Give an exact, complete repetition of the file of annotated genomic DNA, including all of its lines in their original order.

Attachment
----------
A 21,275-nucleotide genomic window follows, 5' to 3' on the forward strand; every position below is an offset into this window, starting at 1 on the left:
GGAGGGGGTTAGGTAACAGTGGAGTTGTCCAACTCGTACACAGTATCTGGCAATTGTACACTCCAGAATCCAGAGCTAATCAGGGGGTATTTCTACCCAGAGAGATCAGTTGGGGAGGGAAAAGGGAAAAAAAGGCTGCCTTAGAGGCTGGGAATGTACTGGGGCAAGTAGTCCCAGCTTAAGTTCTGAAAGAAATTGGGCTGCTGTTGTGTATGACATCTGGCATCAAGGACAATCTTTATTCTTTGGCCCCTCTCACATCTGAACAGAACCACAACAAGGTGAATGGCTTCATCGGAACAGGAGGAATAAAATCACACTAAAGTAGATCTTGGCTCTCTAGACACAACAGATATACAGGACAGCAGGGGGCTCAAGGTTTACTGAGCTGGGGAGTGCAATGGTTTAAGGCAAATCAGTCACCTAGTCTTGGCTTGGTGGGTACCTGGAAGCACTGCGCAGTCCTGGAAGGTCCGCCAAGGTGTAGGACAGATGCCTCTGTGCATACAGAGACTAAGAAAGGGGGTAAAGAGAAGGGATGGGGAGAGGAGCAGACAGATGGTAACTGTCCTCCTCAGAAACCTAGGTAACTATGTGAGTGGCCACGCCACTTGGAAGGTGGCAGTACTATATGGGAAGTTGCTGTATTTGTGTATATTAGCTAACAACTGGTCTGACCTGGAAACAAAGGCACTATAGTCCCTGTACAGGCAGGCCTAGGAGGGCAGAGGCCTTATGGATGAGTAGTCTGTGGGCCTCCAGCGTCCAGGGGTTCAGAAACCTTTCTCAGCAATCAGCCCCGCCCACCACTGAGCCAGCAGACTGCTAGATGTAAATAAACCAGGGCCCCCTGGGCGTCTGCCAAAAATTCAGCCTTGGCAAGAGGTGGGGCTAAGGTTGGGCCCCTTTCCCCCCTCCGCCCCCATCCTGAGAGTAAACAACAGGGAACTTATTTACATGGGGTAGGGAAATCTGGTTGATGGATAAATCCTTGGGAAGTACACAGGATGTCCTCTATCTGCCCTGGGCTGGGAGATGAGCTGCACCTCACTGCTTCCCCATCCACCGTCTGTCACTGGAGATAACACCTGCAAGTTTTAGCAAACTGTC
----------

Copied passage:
A 21,275-nucleotide genomic window follows, 5' to 3' on the forward strand; every position below is an offset into this window, starting at 1 on the left:
GGAGGGGGTTAGGTAACAGTGGAGTTGTCCAACTCGTACACAGTATCTGGCAATTGTACACTCCAGAATCCAGAGCTAATCAGGGGGTATTTCTACCCAGAGAGATCAGTTGGGGAGGGAAAAGGGAAAAAAAGGCTGCCTTAGAGGCTGGGAATGTACTGGGGCAAGTAGTCCCAGCTTAAGTTCTGAAAGAAATTGGGCTGCTGTTGTGTATGACATCTGGCATCAAGGACAATCTTTATTCTTTGGCCCCTCTCACATCTGAACAGAACCACAACAAGGTGAATGGCTTCATCGGAACAGGAGGAATAAAATCACACTAAAGTAGATCTTGGCTCTCTAGACACAACAGATATACAGGACAGCAGGGGGCTCAAGGTTTACTGAGCTGGGGAGTGCAATGGTTTAAGGCAAATCAGTCACCTAGTCTTGGCTTGGTGGGTACCTGGAAGCACTGCGCAGTCCTGGAAGGTCCGCCAAGGTGTAGGACAGATGCCTCTGTGCATACAGAGACTAAGAAAGGGGGTAAAGAGAAGGGATGGGGAGAGGAGCAGACAGATGGTAACTGTCCTCCTCAGAAACCTAGGTAACTATGTGAGTGGCCACGCCACTTGGAAGGTGGCAGTACTATATGGGAAGTTGCTGTATTTGTGTATATTAGCTAACAACTGGTCTGACCTGGAAACAAAGGCACTATAGTCCCTGTACAGGCAGGCCTAGGAGGGCAGAGGCCTTATGGATGAGTAGTCTGTGGGCCTCCAGCGTCCAGGGGTTCAGAAACCTTTCTCAGCAATCAGCCCCGCCCACCACTGAGCCAGCAGACTGCTAGATGTAAATAAACCAGGGCCCCCTGGGCGTCTGCCAAAAATTCAGCCTTGGCAAGAGGTGGGGCTAAGGTTGGGCCCCTTTCCCCCCTCCGCCCCCATCCTGAGAGTAAACAACAGGGAACTTATTTACATGGGGTAGGGAAATCTGGTTGATGGATAAATCCTTGGGAAGTACACAGGATGTCCTCTATCTGCCCTGGGCTGGGAGATGAGCTGCACCTCACTGCTTCCCCATCCACCGTCTGTCACTGGAGATAACACCTGCAAGTTTTAGCAAACTGTC